To easily eliminate the vise rotation without interfering with the ease at which the vise operates I added a rotational stop block to the lower right side of the leg vise. First, I closed the vise all the way so that the top of the vise was positioned correctly against the workbench. Then I traced the inside corner formed by the leg and lower stretcher of the workbench onto the inside face of the leg vise. With these two lines marked I removed the material on the jaw to form a notch. Then a scrap piece of wood, roughly 1/2” x 1-1/2” x 16”, was screwed to the side of the leg vise. Now, as the vise is advanced forward the clockwise rotation of the jaw is limited by the scrap piece of wood contacting the side of the workbench leg. To prevent rotation in the opposite direction I also glued a small block to the bottom side of the workbench stretcher giving about 1/8” wiggle room. About a week later I noticed a little binding at times so I removed the scrap piece, planed a slight downward taper front to back on top, rounded the top, and removed some material to give access for the wedge in case the wedge happened to be sitting on top of a few shavings. This easy modification completely eliminates any rotation of the jaw without affecting the ease at which the vise is advanced or retracted.
While on the surface this may sound like a lot of work but it’s really not. It’s still much less work than the traditional through-leg parallel guide and I much prefer the use of the wedge on the ground anyway. The vast majority of the items clamped in the vise for my workflow are close to the same thickness so the wedge isn’t adjusted much. But between the wedge, the rotational stop block, and the floating spacer block for the screw using this vise is effortless and changing between different thickness material is very quick and easy.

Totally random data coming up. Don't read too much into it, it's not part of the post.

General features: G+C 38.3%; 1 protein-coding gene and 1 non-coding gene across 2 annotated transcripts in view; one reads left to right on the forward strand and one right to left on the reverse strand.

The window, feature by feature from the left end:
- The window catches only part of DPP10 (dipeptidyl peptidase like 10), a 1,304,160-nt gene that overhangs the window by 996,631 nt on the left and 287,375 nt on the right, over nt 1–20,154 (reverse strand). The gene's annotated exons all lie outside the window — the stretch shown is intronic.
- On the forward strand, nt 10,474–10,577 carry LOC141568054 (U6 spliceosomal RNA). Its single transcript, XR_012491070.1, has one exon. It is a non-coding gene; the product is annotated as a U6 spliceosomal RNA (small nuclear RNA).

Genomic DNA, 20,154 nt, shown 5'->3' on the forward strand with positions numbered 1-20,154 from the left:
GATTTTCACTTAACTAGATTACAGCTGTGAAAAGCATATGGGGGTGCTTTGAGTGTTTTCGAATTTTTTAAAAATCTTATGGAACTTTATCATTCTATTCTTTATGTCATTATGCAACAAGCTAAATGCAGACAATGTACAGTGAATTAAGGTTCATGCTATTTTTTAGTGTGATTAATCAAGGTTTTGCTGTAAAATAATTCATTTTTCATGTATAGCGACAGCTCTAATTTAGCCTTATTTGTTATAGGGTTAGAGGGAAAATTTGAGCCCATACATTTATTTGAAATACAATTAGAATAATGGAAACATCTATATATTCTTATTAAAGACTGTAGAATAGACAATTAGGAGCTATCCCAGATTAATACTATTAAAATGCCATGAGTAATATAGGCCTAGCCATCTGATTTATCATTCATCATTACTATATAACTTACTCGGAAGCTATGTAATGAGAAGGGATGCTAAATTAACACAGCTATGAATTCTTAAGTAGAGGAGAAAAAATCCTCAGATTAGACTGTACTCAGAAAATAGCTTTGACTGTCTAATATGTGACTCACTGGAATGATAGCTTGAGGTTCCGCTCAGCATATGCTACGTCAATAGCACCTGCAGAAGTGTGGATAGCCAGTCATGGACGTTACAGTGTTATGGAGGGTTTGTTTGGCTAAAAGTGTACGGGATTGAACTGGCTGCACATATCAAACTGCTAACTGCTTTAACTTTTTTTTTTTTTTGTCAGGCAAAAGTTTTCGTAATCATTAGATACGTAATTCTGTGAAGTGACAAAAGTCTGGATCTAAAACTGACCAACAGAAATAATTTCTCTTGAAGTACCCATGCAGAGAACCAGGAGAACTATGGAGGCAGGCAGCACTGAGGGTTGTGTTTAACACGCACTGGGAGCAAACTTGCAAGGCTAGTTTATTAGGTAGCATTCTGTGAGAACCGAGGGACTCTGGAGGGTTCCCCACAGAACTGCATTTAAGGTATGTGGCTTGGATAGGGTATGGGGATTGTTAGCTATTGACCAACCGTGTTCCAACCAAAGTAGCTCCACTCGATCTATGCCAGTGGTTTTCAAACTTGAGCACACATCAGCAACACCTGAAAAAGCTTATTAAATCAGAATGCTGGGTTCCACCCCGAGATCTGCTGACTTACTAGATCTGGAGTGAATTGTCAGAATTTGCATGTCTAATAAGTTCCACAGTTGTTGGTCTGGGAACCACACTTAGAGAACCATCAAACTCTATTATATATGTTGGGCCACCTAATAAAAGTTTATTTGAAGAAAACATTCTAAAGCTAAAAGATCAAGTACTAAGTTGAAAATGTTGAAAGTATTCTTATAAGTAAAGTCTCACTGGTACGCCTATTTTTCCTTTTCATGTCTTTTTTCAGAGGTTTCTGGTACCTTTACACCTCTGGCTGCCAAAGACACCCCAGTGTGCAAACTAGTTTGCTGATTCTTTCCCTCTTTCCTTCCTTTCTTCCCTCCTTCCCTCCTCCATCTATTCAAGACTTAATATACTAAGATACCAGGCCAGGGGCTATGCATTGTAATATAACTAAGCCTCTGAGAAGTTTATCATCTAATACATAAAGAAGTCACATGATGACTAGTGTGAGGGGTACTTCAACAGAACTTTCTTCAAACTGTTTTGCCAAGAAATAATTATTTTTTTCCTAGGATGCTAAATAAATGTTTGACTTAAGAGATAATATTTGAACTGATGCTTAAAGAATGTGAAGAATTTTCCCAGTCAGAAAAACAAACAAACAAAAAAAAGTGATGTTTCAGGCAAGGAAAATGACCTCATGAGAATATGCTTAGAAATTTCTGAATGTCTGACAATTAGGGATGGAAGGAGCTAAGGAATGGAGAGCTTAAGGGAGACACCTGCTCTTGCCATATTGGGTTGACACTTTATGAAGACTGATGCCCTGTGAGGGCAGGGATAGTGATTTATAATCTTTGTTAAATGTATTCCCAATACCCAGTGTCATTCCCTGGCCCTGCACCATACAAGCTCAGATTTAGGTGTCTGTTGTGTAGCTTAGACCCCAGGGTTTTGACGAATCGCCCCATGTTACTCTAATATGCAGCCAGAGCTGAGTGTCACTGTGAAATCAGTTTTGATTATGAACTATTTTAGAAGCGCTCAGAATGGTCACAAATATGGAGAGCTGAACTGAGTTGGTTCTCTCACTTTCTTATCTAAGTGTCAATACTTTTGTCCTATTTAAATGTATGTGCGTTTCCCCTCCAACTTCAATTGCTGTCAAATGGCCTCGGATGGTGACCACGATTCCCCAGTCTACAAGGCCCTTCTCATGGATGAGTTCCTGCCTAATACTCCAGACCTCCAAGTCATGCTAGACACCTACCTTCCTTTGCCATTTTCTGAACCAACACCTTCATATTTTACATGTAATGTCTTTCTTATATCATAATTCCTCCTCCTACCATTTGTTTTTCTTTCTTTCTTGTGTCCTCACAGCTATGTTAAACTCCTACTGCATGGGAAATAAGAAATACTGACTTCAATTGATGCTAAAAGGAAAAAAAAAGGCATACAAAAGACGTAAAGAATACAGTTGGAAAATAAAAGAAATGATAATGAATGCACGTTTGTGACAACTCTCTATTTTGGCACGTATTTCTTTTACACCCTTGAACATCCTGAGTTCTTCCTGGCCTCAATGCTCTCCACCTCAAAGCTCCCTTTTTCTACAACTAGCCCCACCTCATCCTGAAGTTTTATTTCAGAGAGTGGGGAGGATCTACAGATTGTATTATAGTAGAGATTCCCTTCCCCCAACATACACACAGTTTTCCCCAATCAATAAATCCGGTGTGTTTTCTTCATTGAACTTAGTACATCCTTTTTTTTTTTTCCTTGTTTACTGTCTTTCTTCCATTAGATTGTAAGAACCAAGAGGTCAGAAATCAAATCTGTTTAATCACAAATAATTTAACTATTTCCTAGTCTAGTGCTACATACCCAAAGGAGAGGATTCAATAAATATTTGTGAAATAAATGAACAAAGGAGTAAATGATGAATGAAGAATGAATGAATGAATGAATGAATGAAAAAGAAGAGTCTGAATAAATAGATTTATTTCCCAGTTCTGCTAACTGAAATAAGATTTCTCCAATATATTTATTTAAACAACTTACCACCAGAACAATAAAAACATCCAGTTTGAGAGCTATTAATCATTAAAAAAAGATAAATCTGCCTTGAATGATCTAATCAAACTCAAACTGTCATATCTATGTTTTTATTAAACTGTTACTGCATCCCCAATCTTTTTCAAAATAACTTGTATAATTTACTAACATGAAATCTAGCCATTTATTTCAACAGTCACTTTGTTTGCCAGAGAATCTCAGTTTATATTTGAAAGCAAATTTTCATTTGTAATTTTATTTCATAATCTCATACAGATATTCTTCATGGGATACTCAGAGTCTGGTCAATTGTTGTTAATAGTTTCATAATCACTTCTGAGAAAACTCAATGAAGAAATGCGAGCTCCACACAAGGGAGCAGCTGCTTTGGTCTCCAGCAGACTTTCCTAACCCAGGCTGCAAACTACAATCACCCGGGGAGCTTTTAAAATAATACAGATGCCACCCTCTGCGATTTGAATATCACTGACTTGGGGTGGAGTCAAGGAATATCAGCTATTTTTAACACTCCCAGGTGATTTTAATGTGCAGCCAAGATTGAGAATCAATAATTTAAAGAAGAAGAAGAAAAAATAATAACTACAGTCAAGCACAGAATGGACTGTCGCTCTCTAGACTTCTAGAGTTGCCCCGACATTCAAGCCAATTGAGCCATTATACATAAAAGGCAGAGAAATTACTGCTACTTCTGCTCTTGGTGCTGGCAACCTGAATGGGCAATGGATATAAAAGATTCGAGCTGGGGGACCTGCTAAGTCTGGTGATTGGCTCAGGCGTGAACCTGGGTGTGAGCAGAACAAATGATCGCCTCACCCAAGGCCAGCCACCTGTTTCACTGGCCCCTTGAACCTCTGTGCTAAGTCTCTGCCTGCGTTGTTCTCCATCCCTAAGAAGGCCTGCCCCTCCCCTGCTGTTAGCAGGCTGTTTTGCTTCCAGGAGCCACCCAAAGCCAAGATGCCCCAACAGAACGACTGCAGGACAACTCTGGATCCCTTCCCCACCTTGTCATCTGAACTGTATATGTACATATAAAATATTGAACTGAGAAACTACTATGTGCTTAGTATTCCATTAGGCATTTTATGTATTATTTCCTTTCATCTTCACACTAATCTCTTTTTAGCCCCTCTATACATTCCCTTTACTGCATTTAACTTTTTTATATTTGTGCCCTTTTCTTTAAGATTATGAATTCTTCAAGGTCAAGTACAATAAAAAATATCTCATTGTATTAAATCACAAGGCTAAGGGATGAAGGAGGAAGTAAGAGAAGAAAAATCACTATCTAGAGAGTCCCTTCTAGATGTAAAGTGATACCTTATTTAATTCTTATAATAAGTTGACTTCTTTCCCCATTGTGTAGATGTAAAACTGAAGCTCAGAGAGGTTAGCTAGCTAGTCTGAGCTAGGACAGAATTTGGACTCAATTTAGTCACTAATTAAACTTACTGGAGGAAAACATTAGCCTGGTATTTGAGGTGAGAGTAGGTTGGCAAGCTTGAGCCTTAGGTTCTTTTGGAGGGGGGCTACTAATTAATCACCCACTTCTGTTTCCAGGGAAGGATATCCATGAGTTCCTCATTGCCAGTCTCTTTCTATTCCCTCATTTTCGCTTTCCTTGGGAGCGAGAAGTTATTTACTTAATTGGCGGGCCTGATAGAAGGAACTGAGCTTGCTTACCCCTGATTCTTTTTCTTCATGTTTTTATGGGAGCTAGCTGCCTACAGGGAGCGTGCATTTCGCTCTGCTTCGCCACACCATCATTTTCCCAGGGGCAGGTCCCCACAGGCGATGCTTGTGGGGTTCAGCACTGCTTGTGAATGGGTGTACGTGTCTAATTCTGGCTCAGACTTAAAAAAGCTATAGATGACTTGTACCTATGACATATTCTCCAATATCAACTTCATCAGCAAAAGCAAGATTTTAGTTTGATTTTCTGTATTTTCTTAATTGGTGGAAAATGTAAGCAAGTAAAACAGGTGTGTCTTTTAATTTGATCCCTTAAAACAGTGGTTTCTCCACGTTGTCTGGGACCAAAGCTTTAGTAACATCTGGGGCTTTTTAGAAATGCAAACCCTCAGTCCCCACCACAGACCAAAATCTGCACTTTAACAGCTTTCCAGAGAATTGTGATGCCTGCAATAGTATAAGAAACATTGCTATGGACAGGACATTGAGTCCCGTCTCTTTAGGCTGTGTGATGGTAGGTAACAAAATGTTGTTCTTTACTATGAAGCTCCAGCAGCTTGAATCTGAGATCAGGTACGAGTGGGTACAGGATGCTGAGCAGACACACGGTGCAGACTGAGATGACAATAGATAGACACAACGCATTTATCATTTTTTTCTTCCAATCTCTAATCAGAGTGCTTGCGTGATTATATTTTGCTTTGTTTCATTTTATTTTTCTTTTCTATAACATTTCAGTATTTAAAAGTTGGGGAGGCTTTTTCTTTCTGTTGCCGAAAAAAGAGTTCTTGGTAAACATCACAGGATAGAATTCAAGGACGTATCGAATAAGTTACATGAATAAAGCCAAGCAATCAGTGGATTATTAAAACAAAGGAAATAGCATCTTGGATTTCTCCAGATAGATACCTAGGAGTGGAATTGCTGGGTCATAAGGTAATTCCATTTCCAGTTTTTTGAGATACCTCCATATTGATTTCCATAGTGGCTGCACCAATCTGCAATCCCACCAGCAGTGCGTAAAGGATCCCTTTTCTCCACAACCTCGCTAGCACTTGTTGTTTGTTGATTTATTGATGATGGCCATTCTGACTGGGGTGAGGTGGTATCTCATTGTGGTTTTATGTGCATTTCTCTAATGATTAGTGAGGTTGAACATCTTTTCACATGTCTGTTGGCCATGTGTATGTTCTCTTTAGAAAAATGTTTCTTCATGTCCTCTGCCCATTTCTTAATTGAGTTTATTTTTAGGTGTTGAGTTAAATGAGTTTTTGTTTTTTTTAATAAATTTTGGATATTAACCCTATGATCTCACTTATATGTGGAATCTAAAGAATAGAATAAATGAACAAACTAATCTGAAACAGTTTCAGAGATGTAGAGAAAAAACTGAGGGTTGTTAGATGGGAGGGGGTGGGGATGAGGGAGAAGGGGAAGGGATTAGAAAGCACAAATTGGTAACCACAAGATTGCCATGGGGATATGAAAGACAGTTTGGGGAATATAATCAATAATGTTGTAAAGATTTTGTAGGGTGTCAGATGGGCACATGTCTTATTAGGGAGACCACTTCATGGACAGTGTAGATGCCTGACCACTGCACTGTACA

Since the completion of my workbench this area in my shop has been the most used by far. For anyone who is interested in woodworking I highly recommend a solid wood workbench of some sort. There are several designs out there to choose from and regardless of how elaborate the design you choose or how exotic the wood species you choose the most important thing is to build it with proper joinery techniques so it will not only perform as intended but also last a lifetime. I also recommend that you try to design your own workbench as it’s a great learning process. However, for those who are interested in the convenience of a plan to follow I do have plans available for this workbench with three vise options as well as a four drawer cabinet. Those plans are available below.
Woodworking Workbench Plans
These plans are in both imperial and metric units. This woodworking workbench is built from readily available 2x10x12′ boards and a little bit of plywood for the cabinet. Included is three different vise options for you to choose from or add all three like me. The workbench is roughly 6′ long, 2′ wide, and features a 4″+ thick top, a strong, half lap constructed base, through mortise and tenons to connect the workbench base to the top, and a four drawer cabinet integrated into the base. The lumber for the workbench itself cost me about $110. The following is included in the plan:
- 25 detailed pages
- shopping list
- access to download the SketchUp file used to create the plan
- a lumber layout diagram
- a plywood layout diagram
- reference diagrams for specific part and assembly dimensions
- step by step 3D assembly diagrams with written instructions
The entire plan is included in one PDF document. Most everyone will have a PDF reader installed on their computer already but if you do not you can use the free program Adobe Reader to view the plans. You can download Adobe Reader HERE. The checkout process for this plan uses PayPal. You can use major credit or debit cards through PayPal. You do not need a PayPal account. To purchase the plan follow the link below. After you purchase the plan you will receive an email receipt from me containing a link to download your plan. Make sure to check your inbox and spam filter for the receipt. If you do not receive the email within 10-15 minutes or encounter any problems please contact me.